Knock Apparition August 21, 1879
Ireland had experienced the worst of potato crop failure during the “hungry forties,” but some regional crop failure was experienced in the province of Connacht in northwest Ireland during the late 1870’s. Inhabitants in the small village of Cnoc, Gaelic for “hill” named for the surrounding hilly countryside faced a third year of bad crops in 1879. There was little to celebrate at the first fruits harvest festival. The pastor of the village church, Father Bartholomew Cavanaugh, encouraged his parishioners to persevere in their trials. He was a prayerful and fatherly priest. Father Cavanaugh decided to offer 100 Masses for the poor souls in purgatory because he knew their intercession before God is great. Father completed the one hundredth Mass on Thursday, August 21st, 1879 and spent part of the rest of that rainy day on horseback visiting a distant part of the parish.
Mary McLoughlin finished up chores as housekeeper for Father Cavanaugh at about 7:00pm. She stepped out in the damp dusk to walk over to her friend’s house to chat. It was still daylight as she walked past the church and saw some beautiful figures outside the church close to the gable wall. Thinking them to be statues acquired by the pastor, she continued to her friend’s house, yet she was a little puzzled about why they were left out in the rain and why Father Cavanaugh hadn’t mentioned anything about them to her. Mary chatted with her friend, Mary Beirne for about half an hour and then the two walked back past the church. The church was about fifty years old and dedicated to Saint John the Baptist. The south wall of the church was a “gable” wall where it joined the sloping roof sections together at the end of the building. Inside the church against that wall lay the altar and tabernacle. There was an inscription on the outside of the west wall that read, “My house shall be called the House of Prayer to All Nations. This is the gate of the Lord; the just shall enter into it.”
The two Marys were at a distance of about thirty yards from the church and they leaned against a low wall that enclosed the church property to see the figures. The marvelous light surrounding the figures was really beautiful and while they gazed on the whole scene, they noticed movement in the figures and that is when the women realized the figures were not statues! Recognizing one of the figures as the Virgin Mary, Mary Beirne quickly returned to her home to summon her mother, brother, sister, and niece to the scene.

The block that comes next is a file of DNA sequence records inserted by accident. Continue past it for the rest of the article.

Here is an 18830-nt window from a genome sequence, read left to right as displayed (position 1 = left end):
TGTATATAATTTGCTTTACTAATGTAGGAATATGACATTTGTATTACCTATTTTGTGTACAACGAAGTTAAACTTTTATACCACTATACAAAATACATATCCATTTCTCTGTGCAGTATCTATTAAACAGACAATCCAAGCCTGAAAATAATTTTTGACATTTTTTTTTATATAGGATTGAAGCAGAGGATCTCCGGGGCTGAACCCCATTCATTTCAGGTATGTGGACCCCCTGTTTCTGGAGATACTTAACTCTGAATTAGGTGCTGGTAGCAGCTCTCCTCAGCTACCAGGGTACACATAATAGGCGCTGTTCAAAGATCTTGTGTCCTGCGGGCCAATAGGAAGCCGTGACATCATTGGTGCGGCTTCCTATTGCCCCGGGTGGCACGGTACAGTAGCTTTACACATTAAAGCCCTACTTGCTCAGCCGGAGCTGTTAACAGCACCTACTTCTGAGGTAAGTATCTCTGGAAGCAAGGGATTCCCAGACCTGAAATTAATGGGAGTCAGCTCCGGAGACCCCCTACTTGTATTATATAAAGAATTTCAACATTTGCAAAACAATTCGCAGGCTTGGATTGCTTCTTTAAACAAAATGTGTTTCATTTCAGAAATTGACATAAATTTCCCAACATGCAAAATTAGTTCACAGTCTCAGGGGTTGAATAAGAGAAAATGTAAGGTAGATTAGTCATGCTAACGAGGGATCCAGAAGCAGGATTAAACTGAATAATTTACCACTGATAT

At about 8:00pm, Dominick Beirne roused more villagers to the scene, saying, “Come to the chapel to see the miraculous lights, and the beautiful visions that are to be seen there.” Thirteen-year-old Patrick Hill quickly ran to see with his little brother and others. Patrick came upon the group of witnesses and began to pray with them. Little six-year-old John Curry couldn’t see over the wall, so Patrick lifted him up to see the “grand babies” as he called them. Once over the four-foot wall they moved in closer to the apparition to see better. Patrick’s testimony is the most detailed because of his close proximity to the images and because he beheld the details of the amazing sight for more than an hour.
The eye-witnesses saw, in a living tableau from left to right, Saint Joseph, the Virgin Mary, Saint John the Evangelist, and an altar upon which stood a Lamb with a number of angels encircling and revolving around the lamb. Behind the altar was a plain cross. All the figures were suspended about two feet off of the ground and there was movement of the figures, but no words were spoken. Although there was driving rain aimed from a southerly wind into the direction of the gable wall, no rain was falling on the figures in the tableau or upon the ground they were suspended above.